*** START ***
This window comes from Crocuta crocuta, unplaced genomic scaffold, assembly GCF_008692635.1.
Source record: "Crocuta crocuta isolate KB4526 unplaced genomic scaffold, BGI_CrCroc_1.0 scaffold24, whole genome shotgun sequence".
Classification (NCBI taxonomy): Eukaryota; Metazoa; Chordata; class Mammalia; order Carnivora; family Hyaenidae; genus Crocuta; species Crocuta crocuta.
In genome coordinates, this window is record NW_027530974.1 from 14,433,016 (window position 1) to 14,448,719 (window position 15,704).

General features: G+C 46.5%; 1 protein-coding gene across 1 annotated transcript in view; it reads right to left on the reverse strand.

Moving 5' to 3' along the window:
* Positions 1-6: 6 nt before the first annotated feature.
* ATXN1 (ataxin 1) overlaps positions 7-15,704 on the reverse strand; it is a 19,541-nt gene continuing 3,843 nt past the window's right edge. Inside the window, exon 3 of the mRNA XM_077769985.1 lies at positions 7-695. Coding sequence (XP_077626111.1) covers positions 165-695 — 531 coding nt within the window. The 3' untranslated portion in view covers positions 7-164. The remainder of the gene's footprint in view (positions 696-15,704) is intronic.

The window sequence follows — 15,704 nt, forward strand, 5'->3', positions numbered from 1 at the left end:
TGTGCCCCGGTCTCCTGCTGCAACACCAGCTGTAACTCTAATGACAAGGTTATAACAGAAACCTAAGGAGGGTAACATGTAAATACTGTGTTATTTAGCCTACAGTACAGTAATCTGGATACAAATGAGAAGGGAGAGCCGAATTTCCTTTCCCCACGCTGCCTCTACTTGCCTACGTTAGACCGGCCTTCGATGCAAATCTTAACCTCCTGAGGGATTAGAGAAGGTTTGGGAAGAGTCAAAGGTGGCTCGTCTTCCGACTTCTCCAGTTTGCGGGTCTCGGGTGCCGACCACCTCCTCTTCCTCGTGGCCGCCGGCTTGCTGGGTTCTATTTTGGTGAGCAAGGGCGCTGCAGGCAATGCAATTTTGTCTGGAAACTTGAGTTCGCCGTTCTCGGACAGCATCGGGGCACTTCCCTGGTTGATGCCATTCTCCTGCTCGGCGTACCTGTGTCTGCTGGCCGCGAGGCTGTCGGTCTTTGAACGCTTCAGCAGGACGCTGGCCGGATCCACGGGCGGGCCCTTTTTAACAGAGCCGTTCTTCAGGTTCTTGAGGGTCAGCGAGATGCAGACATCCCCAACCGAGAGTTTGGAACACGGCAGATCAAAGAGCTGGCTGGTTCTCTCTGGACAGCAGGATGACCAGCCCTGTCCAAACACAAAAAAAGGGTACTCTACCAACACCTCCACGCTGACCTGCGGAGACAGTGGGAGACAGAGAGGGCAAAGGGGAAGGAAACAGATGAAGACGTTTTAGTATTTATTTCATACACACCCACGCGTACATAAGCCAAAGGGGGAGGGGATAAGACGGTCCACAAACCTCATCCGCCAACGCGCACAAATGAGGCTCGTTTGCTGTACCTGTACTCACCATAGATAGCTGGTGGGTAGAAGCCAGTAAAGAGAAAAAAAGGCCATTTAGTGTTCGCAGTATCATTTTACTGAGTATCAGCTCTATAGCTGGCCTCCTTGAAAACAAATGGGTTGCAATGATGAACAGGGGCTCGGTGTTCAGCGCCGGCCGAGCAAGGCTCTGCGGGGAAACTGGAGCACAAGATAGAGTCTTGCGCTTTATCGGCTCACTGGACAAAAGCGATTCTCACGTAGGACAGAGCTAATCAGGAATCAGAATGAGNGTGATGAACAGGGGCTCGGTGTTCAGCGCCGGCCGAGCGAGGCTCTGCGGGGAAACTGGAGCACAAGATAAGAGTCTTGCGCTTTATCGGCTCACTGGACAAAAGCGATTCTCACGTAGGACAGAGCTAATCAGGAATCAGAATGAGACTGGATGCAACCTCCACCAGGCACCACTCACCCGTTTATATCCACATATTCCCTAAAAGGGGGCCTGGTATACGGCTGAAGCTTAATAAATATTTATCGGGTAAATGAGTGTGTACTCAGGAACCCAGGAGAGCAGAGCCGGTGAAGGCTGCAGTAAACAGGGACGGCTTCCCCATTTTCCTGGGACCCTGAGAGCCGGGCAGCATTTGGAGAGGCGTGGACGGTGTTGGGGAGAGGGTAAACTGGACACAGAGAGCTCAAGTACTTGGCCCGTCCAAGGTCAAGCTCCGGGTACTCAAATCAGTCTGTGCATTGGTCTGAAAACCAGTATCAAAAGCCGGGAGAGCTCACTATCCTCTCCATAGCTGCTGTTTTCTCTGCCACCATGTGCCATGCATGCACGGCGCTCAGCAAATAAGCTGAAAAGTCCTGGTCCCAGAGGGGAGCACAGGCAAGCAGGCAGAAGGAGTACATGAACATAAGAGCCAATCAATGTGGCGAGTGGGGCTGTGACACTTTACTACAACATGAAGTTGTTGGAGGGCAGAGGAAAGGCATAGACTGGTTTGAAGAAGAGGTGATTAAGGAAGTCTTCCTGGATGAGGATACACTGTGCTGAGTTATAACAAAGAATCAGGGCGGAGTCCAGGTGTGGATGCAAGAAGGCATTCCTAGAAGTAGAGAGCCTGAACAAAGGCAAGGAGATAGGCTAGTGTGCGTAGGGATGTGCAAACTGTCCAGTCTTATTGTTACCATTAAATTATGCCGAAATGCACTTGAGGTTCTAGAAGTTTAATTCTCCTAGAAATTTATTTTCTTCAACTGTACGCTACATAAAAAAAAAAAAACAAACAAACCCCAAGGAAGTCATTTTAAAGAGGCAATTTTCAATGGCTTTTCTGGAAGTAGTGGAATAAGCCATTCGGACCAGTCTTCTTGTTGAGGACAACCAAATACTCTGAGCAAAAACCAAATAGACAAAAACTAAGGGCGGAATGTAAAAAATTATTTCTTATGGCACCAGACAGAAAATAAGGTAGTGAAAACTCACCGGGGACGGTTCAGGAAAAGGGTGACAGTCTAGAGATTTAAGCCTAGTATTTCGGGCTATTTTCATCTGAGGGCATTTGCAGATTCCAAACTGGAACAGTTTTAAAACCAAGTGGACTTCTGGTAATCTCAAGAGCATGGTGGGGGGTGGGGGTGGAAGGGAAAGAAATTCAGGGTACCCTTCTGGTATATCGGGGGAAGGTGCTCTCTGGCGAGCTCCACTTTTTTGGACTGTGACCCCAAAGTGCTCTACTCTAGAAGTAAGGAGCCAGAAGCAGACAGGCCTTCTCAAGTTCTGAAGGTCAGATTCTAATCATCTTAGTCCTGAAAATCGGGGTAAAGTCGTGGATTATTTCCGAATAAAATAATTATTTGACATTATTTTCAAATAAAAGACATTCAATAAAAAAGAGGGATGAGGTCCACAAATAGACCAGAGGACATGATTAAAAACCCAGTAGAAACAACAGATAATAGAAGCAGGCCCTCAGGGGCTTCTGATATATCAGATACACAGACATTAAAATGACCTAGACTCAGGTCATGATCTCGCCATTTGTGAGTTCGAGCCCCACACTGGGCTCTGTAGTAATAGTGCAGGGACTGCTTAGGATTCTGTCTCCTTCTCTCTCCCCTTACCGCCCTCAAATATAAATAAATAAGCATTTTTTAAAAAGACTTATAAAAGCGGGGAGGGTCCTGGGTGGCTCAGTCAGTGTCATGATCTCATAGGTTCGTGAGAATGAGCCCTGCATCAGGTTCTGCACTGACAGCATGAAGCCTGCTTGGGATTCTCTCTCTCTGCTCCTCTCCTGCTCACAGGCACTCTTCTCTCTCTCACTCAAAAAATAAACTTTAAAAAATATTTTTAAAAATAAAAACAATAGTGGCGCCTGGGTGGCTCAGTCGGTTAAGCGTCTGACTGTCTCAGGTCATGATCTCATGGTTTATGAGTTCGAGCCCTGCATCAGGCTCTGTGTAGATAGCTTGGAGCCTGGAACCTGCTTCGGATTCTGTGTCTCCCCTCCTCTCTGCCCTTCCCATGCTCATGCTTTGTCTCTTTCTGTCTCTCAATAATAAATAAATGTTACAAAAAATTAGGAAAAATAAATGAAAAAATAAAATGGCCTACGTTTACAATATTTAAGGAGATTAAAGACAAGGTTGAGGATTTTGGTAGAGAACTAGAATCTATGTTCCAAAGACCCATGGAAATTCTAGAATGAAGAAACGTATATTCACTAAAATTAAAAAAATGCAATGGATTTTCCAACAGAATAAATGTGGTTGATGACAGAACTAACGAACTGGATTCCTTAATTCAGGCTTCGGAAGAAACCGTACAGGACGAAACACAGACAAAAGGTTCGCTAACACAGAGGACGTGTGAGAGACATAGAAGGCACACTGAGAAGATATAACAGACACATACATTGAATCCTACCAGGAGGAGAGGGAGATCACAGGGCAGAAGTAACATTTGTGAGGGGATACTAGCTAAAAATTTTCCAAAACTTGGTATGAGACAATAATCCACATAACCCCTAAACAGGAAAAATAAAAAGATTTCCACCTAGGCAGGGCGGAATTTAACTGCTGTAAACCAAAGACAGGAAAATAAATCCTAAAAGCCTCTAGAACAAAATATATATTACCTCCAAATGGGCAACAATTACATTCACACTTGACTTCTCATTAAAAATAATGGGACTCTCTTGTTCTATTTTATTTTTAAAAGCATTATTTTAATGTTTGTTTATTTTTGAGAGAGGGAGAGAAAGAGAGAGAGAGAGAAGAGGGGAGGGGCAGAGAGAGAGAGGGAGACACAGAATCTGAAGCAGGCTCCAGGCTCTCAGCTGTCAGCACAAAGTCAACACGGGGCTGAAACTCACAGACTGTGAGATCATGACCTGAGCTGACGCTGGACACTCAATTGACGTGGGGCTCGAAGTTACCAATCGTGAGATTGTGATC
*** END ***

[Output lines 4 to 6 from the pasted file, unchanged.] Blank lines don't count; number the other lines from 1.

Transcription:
In genome coordinates, this window is record NW_027530974.1 from 14,433,016 (window position 1) to 14,448,719 (window position 15,704).

General features: G+C 46.5%; 1 protein-coding gene across 1 annotated transcript in view; it reads right to left on the reverse strand.

Moving 5' to 3' along the window: